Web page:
A plan to exchange federal buildings for new facilities without direct approval from Congress drew resistance from a key lawmaker Nov. 19. The General Services Administration has proposed exchanging five outdated federal buildings collectively known as Federal Triangle South in the southwest quadrant of Washington, D.C.
The General Services Administration has finally returned to its headquarters at 1800 F St. NW. The agency collapsed six offices into one in an effort to consolidate more of its workforce under one roof. The remodeled space features open spaces for collaboration, desks for hoteling and green-building design. On Sept. 19, GSA offered members of the press a tour of the office. Start the slideshow...
The General Services Administration's newly-remodeled office space at 1800 F Street NW features open spaces for collaboration, desks for hoteling and green-building design, but the transition back to GSA headquarters is just part of what GSA Administrator Dan Tangherlini calls a "total workplace transformation." There are only 400 workstations dedicated to individuals in the entire building. All other workstations are reserved for hoteling.
Maintaining a well-designed fleet-management information system is a fleet management best practice, according to the General Services Administration, but none of the agencies reviewed in a recent audit captured all of the recommended FMIS data elements, finds the Government Accountability Office in a report (.pdf) published July 31.
The Senate Homeland Security and Government Affairs Committee reported out June 25 the nominations of Dan Tangherlini for administrator of General Services Administration and Howard Shelanski for administrator of the Office of Information and Regulatory Affairs. The next step for both nominees is a hearing before the full Senate.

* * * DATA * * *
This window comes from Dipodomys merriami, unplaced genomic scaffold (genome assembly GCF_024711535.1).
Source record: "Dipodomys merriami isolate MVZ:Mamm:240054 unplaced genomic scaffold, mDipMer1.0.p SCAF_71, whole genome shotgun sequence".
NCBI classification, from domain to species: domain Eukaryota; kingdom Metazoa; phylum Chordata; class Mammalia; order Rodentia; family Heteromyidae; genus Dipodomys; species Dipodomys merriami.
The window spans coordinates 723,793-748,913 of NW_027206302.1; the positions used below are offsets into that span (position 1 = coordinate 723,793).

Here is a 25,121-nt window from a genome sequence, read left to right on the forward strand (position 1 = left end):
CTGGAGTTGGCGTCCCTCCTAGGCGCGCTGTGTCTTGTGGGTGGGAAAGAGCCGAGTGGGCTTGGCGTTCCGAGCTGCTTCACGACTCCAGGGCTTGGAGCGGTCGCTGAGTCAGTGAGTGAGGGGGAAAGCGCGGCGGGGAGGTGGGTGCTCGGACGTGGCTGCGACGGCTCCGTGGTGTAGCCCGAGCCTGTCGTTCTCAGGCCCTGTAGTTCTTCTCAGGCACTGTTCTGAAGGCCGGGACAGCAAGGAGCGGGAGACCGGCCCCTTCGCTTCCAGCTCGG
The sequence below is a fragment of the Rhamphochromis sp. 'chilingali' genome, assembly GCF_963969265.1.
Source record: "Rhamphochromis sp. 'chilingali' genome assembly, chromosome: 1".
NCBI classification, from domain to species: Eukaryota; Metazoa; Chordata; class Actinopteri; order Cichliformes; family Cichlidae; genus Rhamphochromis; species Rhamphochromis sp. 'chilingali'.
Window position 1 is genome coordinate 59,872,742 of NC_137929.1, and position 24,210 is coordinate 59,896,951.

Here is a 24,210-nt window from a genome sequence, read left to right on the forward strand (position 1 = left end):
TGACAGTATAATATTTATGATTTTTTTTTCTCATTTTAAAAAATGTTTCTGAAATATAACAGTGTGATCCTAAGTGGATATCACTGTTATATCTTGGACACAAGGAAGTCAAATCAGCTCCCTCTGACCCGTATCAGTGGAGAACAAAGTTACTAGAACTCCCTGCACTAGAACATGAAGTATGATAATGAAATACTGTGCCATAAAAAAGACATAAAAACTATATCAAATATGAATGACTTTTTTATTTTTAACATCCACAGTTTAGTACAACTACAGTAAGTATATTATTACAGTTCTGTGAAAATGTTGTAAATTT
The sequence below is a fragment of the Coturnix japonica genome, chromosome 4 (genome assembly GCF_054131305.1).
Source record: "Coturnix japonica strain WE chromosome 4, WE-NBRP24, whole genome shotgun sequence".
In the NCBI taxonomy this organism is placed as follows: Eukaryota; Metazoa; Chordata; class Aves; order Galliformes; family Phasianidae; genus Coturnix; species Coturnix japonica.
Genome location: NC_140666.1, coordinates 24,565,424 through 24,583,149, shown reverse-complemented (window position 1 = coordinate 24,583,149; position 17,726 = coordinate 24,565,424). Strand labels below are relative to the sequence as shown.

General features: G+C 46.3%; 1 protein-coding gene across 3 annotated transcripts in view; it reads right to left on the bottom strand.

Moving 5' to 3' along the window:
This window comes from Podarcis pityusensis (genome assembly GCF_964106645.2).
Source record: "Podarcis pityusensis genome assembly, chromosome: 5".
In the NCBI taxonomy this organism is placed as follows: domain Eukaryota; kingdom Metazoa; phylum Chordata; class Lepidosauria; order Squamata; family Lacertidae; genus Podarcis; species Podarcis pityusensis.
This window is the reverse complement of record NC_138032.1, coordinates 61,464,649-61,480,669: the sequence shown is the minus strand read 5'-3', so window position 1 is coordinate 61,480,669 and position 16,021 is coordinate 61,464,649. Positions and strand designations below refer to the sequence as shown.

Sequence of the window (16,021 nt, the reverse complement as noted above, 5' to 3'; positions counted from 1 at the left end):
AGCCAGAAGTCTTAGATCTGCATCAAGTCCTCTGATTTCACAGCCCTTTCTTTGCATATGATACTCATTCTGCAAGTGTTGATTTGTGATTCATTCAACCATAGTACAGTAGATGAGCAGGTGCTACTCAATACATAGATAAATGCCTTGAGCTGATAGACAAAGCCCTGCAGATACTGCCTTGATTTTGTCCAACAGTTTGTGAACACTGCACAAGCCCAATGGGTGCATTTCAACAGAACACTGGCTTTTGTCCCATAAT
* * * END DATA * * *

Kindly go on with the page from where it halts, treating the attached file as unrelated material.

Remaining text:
Dan Tangherlini encountered no apparent opposition to his nomination to head the General Services Administration during his Senate confirmation hearing June 18. Sen. Tom Coburn (R-Okla.), the ranking member of the Homeland Security and Governmental Affairs Committee, said he would vote to confirm Tangherlini, whom President Obama nominated for GSA administrator in May.
The General Services Administration signed blanket purchase agreements with major wireless providers May 22 that are set to save the federal government around $300 million over five years, a GSA press release said.
President Obama nominated Acting General Services Administration head Dan Tangherlini to be the permanent administrator, Obama said in a May 22 statement. Tangherlini had held the role of acting administrator since April 2012.
Federal agencies can now replace aging vehicles with new hybrid electric sedans, and the General Services Administration will fund the difference in cost, the agency announced April 22.
In the past year, GSA canceled 39 conferences, avoiding more than $10 million in associated costs, he said. "I'm worried, though, that we're going to lose a year of training," he added, because the agency canceled useful conferences where GSA employees would have gone to update their skills and knowledge.